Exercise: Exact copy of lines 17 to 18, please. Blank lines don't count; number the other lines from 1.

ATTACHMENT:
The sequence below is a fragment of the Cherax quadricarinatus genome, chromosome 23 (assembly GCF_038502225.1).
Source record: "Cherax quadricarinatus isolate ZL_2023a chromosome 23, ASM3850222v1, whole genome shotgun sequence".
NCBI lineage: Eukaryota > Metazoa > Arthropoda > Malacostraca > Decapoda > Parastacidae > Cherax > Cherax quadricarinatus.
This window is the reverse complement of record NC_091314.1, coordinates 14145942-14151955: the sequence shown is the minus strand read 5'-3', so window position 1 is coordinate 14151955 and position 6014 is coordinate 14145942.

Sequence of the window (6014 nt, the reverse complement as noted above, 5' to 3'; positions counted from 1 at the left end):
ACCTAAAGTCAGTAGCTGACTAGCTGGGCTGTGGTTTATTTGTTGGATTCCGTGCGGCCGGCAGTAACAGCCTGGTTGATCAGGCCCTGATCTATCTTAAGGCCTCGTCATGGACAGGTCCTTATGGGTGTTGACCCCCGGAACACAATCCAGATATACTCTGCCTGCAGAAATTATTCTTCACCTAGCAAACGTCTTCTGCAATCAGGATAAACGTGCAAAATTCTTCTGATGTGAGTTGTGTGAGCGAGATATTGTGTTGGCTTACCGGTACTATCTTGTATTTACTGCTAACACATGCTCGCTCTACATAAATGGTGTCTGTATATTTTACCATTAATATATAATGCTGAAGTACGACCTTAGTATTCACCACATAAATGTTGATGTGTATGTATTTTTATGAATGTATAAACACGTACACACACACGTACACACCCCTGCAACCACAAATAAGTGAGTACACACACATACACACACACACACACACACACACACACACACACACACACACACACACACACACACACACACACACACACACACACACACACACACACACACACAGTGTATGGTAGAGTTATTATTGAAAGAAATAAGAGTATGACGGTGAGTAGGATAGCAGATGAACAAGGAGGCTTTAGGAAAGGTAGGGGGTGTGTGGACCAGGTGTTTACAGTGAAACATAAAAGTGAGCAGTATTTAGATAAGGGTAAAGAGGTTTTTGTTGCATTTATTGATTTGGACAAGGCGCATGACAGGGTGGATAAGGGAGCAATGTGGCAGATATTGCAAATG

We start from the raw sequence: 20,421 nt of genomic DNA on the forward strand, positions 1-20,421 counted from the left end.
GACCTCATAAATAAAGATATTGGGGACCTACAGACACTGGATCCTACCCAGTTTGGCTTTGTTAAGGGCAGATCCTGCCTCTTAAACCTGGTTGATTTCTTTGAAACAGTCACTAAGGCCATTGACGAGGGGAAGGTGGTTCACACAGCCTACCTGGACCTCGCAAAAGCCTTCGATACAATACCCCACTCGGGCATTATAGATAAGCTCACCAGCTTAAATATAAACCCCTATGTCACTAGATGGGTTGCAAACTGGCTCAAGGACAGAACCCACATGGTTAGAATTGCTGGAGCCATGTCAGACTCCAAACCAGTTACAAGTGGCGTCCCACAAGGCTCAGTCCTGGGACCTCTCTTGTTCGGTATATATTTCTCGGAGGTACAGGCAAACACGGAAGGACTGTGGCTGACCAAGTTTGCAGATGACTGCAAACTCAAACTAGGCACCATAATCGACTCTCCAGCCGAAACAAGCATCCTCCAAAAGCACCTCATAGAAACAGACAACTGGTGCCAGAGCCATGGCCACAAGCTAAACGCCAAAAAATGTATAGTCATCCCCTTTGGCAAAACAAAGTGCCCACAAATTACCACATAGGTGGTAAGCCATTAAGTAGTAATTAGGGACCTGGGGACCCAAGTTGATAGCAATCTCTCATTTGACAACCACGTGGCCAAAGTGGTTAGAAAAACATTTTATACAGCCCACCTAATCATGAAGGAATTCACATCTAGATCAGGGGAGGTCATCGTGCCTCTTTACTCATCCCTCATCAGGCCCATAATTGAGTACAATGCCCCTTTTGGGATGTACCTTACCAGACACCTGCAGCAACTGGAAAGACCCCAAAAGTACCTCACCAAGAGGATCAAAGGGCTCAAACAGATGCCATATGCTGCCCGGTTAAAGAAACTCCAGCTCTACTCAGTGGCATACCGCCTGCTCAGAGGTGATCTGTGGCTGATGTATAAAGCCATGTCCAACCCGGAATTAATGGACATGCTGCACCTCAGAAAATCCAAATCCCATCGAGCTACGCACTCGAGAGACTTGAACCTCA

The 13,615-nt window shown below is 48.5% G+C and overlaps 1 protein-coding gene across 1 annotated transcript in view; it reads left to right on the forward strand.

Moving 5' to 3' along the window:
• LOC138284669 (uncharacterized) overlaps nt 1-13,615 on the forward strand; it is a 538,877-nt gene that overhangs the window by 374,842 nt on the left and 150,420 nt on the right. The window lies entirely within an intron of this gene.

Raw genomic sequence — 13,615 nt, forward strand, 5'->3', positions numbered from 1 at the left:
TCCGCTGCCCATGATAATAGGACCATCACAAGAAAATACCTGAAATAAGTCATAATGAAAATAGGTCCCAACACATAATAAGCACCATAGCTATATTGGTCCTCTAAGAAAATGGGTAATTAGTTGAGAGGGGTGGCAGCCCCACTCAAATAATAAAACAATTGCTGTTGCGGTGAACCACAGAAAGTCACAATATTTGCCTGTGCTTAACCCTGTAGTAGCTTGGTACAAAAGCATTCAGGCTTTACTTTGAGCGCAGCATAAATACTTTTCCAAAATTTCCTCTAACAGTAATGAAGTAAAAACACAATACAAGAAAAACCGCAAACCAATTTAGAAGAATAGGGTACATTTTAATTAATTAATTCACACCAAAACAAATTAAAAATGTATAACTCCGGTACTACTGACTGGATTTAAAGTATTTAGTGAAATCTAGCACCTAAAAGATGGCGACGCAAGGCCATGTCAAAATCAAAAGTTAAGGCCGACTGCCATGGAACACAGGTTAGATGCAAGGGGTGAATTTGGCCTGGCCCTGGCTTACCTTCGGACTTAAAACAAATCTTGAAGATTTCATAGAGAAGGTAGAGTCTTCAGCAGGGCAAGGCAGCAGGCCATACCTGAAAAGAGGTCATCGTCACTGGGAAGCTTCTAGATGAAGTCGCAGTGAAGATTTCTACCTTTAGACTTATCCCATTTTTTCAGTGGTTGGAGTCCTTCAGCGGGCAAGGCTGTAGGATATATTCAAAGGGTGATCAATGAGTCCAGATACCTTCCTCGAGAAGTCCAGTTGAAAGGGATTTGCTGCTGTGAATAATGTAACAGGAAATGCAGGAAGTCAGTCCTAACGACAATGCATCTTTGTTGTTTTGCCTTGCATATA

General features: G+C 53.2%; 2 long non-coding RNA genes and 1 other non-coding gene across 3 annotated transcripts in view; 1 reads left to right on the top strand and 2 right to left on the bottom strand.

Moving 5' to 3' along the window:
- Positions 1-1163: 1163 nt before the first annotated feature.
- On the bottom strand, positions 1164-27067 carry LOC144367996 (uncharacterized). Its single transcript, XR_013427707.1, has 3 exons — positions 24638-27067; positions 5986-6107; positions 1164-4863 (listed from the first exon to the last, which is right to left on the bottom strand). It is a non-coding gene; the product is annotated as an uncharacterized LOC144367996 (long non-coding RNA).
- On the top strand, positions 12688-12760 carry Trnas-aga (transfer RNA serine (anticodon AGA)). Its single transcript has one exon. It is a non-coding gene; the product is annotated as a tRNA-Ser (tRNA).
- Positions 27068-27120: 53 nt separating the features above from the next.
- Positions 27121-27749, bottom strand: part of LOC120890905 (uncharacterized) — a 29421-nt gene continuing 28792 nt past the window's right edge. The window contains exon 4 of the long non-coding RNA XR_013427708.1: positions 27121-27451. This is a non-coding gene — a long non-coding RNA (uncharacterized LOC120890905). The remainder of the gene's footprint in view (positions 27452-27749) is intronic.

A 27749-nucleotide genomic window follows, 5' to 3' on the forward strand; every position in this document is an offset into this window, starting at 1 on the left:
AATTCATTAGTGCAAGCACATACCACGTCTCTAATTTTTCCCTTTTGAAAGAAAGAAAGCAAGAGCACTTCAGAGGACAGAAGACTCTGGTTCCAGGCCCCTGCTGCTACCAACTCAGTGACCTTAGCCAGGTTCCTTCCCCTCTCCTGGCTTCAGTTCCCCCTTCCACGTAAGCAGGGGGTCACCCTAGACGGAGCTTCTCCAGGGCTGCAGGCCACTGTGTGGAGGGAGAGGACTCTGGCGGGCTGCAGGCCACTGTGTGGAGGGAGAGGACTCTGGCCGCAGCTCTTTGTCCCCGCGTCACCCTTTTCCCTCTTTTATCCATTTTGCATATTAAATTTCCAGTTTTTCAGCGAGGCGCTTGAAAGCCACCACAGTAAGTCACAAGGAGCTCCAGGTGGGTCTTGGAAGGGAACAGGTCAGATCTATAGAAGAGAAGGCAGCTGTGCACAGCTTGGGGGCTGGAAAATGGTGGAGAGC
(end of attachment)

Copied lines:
- On the bottom strand, positions 1164-27067 carry LOC144367996 (uncharacterized). Its single transcript, XR_013427707.1, has 3 exons — positions 24638-27067; positions 5986-6107; positions 1164-4863 (listed from the first exon to the last, which is right to left on the bottom strand). It is a non-coding gene; the product is annotated as an uncharacterized LOC144367996 (long non-coding RNA).
- On the top strand, positions 12688-12760 carry Trnas-aga (transfer RNA serine (anticodon AGA)). Its single transcript has one exon. It is a non-coding gene; the product is annotated as a tRNA-Ser (tRNA).